|European Case Law Identifier:||ECLI:EP:BA:1999:J002997.19990614|
|Date of decision:||14 June 1999|
|Case number:||J 0029/97|
|IPC class:||B60J 10/02|
|Language of proceedings:||EN|
|Download and more information:||
|Title of application:||A windshield molding for vehicles|
|Applicant name:||TOKAI KOGYO KABUSHIKI KAISHA|
|Relevant legal provisions:||
|Keywords:||Designation of states in divisional application - void
Designation in parent withdrawn before filing divisional
Referral to Enlarged Board of Appeal - no
Designation of states in a divisional application is void where the designation of these states was withdrawn in the parent application before the filing of the divisional.
Summary of Facts and Submissions
I. This appeal lies against the decision of the Receiving Section that in the divisional application the subject of this appeal the designation of the Contracting States Germany, France, Great Britain and Italy is void.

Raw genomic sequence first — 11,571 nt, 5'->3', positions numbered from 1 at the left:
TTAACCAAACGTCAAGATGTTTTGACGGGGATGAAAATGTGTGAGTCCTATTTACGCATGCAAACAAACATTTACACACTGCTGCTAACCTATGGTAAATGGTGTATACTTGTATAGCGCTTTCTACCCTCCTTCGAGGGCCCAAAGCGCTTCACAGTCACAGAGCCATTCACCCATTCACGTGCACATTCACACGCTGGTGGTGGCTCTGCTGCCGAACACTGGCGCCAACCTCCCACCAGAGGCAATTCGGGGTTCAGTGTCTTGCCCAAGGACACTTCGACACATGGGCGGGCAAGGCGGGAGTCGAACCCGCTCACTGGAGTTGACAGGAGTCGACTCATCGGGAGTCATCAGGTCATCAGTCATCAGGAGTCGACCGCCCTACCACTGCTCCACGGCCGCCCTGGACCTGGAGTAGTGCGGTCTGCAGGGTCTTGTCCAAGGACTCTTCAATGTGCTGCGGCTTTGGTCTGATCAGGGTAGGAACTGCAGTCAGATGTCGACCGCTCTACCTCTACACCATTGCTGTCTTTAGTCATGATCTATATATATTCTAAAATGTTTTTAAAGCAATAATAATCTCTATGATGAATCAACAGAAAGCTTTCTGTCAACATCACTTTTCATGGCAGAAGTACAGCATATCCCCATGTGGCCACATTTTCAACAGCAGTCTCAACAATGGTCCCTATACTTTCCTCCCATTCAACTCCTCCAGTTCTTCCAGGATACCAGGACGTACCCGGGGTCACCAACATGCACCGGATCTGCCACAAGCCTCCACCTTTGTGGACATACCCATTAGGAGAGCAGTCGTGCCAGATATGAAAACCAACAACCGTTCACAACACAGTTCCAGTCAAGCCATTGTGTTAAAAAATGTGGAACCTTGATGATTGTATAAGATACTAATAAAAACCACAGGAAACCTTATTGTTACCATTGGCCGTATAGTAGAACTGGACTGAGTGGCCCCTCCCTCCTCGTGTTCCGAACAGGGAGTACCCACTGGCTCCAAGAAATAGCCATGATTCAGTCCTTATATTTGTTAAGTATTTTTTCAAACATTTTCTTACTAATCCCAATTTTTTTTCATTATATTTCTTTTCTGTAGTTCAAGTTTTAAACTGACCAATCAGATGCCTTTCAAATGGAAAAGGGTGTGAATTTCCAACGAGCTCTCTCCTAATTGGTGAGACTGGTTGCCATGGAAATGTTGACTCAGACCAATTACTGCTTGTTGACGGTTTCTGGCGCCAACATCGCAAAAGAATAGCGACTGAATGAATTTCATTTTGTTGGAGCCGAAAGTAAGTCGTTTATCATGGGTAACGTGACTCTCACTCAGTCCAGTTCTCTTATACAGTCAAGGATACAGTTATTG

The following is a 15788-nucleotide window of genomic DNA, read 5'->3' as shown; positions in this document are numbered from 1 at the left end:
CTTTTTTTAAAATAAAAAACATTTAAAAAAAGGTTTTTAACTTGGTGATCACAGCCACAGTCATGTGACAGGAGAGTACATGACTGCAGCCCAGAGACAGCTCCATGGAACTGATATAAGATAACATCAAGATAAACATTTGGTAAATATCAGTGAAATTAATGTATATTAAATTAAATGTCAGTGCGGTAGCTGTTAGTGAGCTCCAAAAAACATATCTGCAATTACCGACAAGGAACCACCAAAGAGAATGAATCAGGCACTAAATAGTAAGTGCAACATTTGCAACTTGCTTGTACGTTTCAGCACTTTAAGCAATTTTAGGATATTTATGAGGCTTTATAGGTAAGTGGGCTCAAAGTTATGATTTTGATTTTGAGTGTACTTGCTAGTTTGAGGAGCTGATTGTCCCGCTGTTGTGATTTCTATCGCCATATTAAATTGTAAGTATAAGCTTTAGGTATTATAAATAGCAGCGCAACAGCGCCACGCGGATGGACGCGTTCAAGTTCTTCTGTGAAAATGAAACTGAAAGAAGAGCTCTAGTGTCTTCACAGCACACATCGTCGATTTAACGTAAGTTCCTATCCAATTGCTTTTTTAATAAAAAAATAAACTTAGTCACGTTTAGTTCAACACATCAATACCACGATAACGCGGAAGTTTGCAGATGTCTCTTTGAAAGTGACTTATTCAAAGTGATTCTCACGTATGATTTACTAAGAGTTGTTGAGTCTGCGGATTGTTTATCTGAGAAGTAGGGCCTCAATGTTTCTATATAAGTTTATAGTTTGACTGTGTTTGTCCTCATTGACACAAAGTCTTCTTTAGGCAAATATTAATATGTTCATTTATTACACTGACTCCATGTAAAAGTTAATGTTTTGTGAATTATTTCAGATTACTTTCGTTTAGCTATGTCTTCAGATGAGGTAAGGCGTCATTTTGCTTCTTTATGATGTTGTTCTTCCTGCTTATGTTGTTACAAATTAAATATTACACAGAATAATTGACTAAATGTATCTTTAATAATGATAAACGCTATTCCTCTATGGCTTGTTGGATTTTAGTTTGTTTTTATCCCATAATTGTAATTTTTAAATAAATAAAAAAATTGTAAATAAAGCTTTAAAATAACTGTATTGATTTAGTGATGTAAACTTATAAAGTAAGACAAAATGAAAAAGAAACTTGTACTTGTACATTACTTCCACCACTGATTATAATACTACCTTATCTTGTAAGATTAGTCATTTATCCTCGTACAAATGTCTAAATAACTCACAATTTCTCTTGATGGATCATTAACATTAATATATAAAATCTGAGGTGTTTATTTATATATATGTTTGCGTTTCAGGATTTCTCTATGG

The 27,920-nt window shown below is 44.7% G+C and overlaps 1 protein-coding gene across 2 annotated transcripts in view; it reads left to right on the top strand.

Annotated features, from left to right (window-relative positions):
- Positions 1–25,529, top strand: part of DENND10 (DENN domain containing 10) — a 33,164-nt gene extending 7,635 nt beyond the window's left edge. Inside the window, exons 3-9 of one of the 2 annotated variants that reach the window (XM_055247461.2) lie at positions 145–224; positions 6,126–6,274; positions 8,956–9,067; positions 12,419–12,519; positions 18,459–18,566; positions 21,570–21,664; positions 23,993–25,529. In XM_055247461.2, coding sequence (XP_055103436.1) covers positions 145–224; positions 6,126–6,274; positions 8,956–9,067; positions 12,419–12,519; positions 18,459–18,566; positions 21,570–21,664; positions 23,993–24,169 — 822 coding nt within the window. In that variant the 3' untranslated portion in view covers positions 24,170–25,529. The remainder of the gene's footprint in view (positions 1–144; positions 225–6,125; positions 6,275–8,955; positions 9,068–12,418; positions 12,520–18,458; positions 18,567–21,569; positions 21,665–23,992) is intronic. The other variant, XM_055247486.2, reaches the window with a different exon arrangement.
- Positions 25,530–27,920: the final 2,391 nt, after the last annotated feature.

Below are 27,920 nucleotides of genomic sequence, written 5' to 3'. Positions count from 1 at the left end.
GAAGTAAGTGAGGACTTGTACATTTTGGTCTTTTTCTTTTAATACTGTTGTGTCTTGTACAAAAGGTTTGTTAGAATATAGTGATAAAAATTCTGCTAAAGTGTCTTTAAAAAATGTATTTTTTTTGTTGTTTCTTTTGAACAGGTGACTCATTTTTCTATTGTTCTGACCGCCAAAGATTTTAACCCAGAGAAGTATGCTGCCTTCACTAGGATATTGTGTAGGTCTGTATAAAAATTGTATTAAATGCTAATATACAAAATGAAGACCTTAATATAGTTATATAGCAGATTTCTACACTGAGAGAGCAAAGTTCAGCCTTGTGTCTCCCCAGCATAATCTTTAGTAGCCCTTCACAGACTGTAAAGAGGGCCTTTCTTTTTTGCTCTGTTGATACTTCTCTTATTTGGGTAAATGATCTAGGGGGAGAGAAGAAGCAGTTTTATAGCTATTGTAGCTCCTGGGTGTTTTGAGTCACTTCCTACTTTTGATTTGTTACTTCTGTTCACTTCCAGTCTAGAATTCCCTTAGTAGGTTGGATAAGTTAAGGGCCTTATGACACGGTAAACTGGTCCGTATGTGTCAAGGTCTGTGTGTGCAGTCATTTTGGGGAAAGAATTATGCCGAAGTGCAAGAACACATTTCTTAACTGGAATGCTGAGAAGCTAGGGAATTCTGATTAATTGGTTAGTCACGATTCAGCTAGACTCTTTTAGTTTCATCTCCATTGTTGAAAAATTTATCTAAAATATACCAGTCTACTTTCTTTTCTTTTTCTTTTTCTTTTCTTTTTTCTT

II. On application 92.907339.3 from which the application the subject of this appeal is a divisional, the designation fees for DE, FR, ES, GB, IT, NL and SE were paid. However in the letter of the representative of 24. January 1996 on that parent application it was stated:
"We herewith withdraw the designations of the states of DE, FR, GB and IT for this application."
III. The present divisional application was filed on 28. October 1996 designating the seven states DE, FR, ES, GB, IT, NL and SE, and the designation fees were paid.
IV. Following communications from Receiving Section and responses from the appellants, the decision under appeal issued. The grounds for considering the designations void were inter alia:
- According to Article 76(2) EPC, the divisional application shall not designate states which were not designated in the parent application. The interpretation given by the EPO to this provision was that the designated states must still be effectively designated in the parent application when the divisional is filed.